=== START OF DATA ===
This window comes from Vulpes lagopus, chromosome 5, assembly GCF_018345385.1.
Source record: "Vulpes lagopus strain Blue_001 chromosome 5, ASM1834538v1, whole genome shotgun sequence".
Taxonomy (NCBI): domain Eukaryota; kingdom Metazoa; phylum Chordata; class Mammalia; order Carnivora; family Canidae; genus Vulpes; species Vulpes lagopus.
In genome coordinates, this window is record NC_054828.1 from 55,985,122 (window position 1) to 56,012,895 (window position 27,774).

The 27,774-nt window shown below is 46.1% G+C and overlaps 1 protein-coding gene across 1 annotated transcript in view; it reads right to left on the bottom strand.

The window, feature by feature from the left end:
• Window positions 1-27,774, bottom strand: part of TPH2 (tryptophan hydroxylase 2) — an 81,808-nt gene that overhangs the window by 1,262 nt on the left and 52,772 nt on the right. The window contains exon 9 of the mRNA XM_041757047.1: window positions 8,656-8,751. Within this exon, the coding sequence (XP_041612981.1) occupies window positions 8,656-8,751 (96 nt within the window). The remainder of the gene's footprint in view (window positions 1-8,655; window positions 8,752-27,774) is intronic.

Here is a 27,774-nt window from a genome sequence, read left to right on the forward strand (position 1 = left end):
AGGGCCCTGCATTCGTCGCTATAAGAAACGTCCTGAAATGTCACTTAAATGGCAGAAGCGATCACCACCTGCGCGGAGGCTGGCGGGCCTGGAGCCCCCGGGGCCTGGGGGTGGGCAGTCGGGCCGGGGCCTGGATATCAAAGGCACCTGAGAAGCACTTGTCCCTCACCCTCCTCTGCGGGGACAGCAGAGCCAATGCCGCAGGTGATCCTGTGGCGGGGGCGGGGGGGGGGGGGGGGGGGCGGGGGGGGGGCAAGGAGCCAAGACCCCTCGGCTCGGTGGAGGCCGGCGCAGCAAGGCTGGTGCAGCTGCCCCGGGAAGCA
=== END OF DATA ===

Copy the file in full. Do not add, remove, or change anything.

This window comes from Vulpes lagopus, chromosome 5, assembly GCF_018345385.1.
Source record: "Vulpes lagopus strain Blue_001 chromosome 5, ASM1834538v1, whole genome shotgun sequence".
Taxonomy (NCBI): domain Eukaryota; kingdom Metazoa; phylum Chordata; class Mammalia; order Carnivora; family Canidae; genus Vulpes; species Vulpes lagopus.
In genome coordinates, this window is record NC_054828.1 from 55,985,122 (window position 1) to 56,012,895 (window position 27,774).

The 27,774-nt window shown below is 46.1% G+C and overlaps 1 protein-coding gene across 1 annotated transcript in view; it reads right to left on the bottom strand.

The window, feature by feature from the left end:
• Window positions 1-27,774, bottom strand: part of TPH2 (tryptophan hydroxylase 2) — an 81,808-nt gene that overhangs the window by 1,262 nt on the left and 52,772 nt on the right. The window contains exon 9 of the mRNA XM_041757047.1: window positions 8,656-8,751. Within this exon, the coding sequence (XP_041612981.1) occupies window positions 8,656-8,751 (96 nt within the window). The remainder of the gene's footprint in view (window positions 1-8,655; window positions 8,752-27,774) is intronic.

Here is a 27,774-nt window from a genome sequence, read left to right on the forward strand (position 1 = left end):
AGGGCCCTGCATTCGTCGCTATAAGAAACGTCCTGAAATGTCACTTAAATGGCAGAAGCGATCACCACCTGCGCGGAGGCTGGCGGGCCTGGAGCCCCCGGGGCCTGGGGGTGGGCAGTCGGGCCGGGGCCTGGATATCAAAGGCACCTGAGAAGCACTTGTCCCTCACCCTCCTCTGCGGGGACAGCAGAGCCAATGCCGCAGGTGATCCTGTGGCGGGGGCGGGGGGGGGGGGGGGGGGGCGGGGGGGGGGCAAGGAGCCAAGACCCCTCGGCTCGGTGGAGGCCGGCGCAGCAAGGCTGGTGCAGCTGCCCCGGGAAGCA